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Russia Seeks New Nuclear Accord

Wade Boese

With a landmark U.S.-Russian strategic arms treaty nearing expiration, Russian President Vladimir Putin wants to revive a listless strategic arms dialogue with Washington. The Bush administration, however, has indicated repeatedly it is not interested in another strategic nuclear reductions accord.

Addressing Russian diplomats June 27, Putin complained about “the stagnation we see today in the area of disarmament.” He contended Russia was not to blame for the current status quo and was ready to move forward on disarmament issues. “Above all, we propose to our American partners that we launch negotiations to replace the [Strategic Arms Reduction Treaty] START,” he stated.

Signed in 1991, START I obliged Moscow and Washington to cut their deployed strategic nuclear forces of approximately 10,000 warheads apiece down to 6,000 each. Both capitals enacted their cuts by 2001, and the treaty is scheduled to expire Dec. 5, 2009. START II, negotiated in 1993, languished for years without entering into force. Finally, Moscow repudiated the accord a day after the June 13, 2002, U.S. withdrawal from the 1972 Anti-Ballistic Missile Treaty banning nationwide strategic missile defense systems. (See ACT, July/August 2002.)

Although the START I reductions have been completed, the treaty’s verification regime is still being relied on to assess the two countries’ progress toward meeting their May 2002 Strategic Offensive Reductions Treaty (SORT) commitments. Instead of negotiating specific SORT verification measures, the two governments stated in a joint declaration that START I “will provide the foundation for providing confidence, transparency, and predictability in further strategic offensive reductions.”

Then-national security adviser Condoleezza Rice noted in a May 13, 2002, PBS interview that START I verification measures would provide “confidence that [SORT] reductions are actually being made.” The Department of State’s verification bureau has judged that SORT is not effectively verifiable without these measures. (See ACT, April 2005.)

But START I expires three years before Moscow and Washington must meet the SORT limit of 1,700-2,200 operationally deployed strategic warheads apiece. The United States currently fields around 5,400 strategic warheads, while Russia deploys about 1,000 less.

Bush administration officials have said repeatedly that they trust Russia to fulfill its reduction commitments. In an annual report on SORT implementation, the State Department predicted in May 2005 that there will be “increasing openness over the lifetime” of the treaty.

Yet, a U.S.-Russian working group created in connection to SORT to explore strategic offensive transparency issues last met in January 2005. Established under the May 2002 Consultative Group for Strategic Security, the group has been “replaced with a new forum,” Pentagon spokesperson Lieutenant Colonel Karen Finn told Arms Control Today Aug. 23. She provided no explanation for why the group stopped meeting or why it was replaced.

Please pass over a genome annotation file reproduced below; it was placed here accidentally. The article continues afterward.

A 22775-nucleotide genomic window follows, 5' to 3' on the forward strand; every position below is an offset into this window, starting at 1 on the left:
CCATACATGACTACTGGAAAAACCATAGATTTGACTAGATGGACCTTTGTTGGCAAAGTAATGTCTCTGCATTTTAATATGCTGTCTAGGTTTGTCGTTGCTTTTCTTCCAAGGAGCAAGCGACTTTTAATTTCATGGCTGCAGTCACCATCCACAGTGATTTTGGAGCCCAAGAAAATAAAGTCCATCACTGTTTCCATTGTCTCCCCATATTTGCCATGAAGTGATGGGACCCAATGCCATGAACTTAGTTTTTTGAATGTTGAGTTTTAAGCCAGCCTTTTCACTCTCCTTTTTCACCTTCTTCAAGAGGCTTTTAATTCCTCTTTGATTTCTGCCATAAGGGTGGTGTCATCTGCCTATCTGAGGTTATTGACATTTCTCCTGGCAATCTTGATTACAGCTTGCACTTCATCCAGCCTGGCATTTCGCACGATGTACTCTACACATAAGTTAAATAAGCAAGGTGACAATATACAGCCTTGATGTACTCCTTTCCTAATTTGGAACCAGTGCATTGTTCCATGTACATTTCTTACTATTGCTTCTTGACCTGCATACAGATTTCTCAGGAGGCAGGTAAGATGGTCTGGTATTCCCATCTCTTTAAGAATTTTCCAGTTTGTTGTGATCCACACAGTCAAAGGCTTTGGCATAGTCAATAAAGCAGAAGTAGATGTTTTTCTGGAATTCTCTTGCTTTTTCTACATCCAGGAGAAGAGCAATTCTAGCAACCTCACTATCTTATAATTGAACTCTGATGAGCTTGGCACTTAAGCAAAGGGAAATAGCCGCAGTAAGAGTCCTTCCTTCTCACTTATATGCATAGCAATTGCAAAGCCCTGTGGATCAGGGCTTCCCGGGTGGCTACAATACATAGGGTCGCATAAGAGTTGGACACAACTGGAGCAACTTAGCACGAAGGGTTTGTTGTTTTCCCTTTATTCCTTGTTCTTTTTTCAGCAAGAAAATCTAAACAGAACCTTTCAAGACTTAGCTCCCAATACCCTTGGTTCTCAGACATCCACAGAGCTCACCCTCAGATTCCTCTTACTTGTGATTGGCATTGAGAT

Undersecretary of State for Arms Control and International Security Robert Joseph revealed in a May 18 interview with Arms Control Today that the United States and Russia were creating a new working group to look at issues related to the expiration of START I. Joseph is leading the group’s U.S. team while Russian Deputy Foreign Minister Sergei Kislyak heads Russia’s delegation.

No details about the substance and status of the talks have been released. The State Department provided Arms Control Today an Aug. 9 statement simply noting that “[t]he U.S. and Russia have each begun to address the larger question of how to conduct a dialogue on strategic issues, including reviewing the question of what arrangements could replace the START Treaty.”

For the past several years, Russia has advocated an agreement reducing U.S. and Russian strategic warheads to 1,500 warheads or fewer. Although Moscow is moving ahead on introducing two new ballistic missiles to its inventory—the mobile, land-based SS-27 Topol-M ICBM and the Bulava submarine-launched ballistic missile—the size of the Russian strategic force is projected to continue shrinking below the SORT bottom limit because of costs associated with replacing older weapons. The Kremlin wants to bind Washington legally to go in the same downward direction.

But Bush administration officials have repeatedly said they are satisfied with SORT and not interested in negotiating further reductions. Most recently, Joseph in his May Arms Control Today interview said, “It is our view that we ought to focus on other threats.”

Moscow would clearly like to win U.S. agreement to lower strategic force levels, but Putin has dismissed the notion of trying to match the United States in arms numbers if Washington refuses. “We should not burn money uselessly,” Putin told Russian legislators May 10. Russia’s responses, he stated, “will be asymmetric [and] less costly, but they will undoubtedly make our nuclear triad more reliable and effective.”